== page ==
I have always wondered what it's like to be a PhD researcher -- what is expected of me, what can I do to get the most out of it, what challenges should I be prepared for, what perks should I not miss out on, and basically how will it change my life? Maybe you've been thinking about these things, too, so here's what I've heard so far:

From my supervisor:

1. Spend the first two months or so of the PhD exploring your topic. Be open to all the possible ways of examining your topic, and map out what sources are available.
2. Enjoy your experience.


Sometimes I get lost.

From a 2nd year Middle Eastern Studies PhD student:

3. Try to do a bit of everything everyday. In any research area/phase that requires intensive and extensive reading, it's easy to lose yourself in one book or subtopic, and emerge from the rabbit hole 2 or three weeks after that. And then you'll realise how out of touch you've become with the other aspects of your research, that you're now 3 weeks closer to the first year assessment deadline but have not examined the other subtopics/authors yet, and it'll be more difficult to shift your focus quickly.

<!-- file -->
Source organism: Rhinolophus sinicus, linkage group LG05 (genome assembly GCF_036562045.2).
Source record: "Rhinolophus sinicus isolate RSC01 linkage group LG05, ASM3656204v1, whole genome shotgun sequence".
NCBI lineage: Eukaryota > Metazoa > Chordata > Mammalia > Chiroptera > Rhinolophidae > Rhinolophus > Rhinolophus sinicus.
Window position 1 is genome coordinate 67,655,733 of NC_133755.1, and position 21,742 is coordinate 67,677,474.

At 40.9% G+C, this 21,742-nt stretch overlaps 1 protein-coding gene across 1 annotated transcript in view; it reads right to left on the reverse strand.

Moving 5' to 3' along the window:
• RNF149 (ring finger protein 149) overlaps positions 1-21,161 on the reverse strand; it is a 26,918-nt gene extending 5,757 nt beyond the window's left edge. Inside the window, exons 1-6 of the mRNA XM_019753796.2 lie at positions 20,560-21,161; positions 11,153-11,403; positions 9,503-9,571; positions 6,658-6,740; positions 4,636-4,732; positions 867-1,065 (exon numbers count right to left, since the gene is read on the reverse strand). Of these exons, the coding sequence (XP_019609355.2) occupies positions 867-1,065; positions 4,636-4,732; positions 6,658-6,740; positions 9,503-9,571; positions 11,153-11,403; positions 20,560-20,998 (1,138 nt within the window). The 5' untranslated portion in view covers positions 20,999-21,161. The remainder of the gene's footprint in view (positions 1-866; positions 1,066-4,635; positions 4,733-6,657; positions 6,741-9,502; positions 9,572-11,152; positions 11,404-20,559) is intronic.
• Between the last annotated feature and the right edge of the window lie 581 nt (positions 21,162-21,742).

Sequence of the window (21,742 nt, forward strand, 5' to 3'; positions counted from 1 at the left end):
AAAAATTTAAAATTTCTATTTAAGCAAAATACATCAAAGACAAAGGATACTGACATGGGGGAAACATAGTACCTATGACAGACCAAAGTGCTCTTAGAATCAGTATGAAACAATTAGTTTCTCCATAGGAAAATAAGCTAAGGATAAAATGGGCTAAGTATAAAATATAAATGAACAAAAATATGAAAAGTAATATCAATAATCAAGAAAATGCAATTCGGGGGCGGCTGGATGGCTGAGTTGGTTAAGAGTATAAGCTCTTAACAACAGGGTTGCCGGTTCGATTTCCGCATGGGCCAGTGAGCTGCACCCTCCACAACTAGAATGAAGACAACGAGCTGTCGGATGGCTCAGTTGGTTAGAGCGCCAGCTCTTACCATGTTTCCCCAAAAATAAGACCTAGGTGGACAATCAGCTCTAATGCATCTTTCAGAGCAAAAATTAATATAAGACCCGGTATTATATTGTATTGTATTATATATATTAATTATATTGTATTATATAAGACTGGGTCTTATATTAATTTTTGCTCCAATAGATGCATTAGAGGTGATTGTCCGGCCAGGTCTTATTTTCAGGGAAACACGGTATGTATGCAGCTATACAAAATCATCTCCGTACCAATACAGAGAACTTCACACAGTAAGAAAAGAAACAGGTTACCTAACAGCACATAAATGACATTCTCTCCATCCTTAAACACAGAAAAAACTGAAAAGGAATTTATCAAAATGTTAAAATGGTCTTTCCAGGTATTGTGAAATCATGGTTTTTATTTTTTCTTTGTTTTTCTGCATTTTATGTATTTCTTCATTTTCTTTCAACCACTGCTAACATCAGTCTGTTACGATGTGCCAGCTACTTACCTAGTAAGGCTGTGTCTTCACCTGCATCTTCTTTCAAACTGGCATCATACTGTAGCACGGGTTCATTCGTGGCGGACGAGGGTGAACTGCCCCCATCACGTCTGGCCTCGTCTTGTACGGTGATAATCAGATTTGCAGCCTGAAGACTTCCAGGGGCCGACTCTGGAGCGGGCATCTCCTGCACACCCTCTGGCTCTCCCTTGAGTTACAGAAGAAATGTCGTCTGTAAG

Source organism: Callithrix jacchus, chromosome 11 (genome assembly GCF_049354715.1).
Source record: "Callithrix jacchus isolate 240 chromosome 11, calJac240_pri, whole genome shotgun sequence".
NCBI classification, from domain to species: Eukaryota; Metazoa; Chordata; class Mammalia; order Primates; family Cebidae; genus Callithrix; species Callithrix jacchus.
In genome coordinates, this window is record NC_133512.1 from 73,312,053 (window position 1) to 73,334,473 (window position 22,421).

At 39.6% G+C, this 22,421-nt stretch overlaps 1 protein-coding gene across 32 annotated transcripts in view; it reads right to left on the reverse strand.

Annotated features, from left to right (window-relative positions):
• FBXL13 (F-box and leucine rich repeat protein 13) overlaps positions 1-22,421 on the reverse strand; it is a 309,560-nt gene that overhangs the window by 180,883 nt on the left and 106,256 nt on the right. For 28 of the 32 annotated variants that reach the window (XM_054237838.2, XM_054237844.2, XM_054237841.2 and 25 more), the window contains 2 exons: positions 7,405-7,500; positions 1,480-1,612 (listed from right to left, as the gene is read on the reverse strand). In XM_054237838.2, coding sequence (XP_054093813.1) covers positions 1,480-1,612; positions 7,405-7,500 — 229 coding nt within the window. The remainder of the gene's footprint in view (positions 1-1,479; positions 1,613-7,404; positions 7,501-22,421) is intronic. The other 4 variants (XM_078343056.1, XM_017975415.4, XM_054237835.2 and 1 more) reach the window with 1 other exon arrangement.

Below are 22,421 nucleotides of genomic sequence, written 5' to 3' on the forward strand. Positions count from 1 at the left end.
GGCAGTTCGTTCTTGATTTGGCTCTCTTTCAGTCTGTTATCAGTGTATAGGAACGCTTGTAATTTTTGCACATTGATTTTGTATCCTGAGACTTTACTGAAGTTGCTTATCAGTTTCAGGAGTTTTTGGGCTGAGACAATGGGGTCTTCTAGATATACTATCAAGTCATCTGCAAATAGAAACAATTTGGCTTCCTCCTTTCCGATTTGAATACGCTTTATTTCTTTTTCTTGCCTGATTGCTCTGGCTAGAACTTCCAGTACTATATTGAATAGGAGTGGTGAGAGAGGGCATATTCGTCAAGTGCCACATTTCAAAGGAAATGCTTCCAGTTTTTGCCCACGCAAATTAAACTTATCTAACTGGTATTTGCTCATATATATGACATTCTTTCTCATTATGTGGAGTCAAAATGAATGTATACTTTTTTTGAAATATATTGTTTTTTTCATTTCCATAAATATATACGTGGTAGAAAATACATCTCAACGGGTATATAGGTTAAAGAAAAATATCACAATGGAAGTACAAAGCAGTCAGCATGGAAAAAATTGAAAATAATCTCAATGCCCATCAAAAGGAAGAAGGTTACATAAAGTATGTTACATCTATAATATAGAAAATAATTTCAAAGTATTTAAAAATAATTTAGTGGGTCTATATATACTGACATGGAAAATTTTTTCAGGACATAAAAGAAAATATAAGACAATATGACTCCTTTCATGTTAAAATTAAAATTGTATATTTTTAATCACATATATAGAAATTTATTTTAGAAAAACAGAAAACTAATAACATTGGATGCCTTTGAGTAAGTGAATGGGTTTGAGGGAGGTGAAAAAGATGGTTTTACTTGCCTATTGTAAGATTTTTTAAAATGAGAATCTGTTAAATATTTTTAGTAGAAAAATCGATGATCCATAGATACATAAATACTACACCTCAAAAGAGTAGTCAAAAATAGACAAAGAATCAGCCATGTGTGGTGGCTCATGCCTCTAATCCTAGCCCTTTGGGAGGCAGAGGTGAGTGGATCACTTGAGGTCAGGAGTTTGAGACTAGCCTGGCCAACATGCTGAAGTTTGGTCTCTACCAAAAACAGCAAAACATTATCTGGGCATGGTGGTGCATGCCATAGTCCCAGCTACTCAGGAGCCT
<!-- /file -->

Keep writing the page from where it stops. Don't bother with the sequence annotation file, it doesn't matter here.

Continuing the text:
This is the work routine that worked for him (he didn't realise this until he was several months into his PhD): Chunk down your morning into sessions where you do, say, some language work, and then some essential reading of Egyptian history, and after that a reading of your primary sources. So by lunch time, you'll see that you've covered quite a lot, which is very satisfying and encouraging. After lunch break, you can then concentrate on one thing that you've chosen for the day. Repeat. After a few weeks, you should have (a) decided whether this works for you or not -- and tweak or change your rhythm as needed, and (b) have covered quite a bit of ground on your initial research, inshaAllah.

The Free School Lane Site. This reminds me of UCL.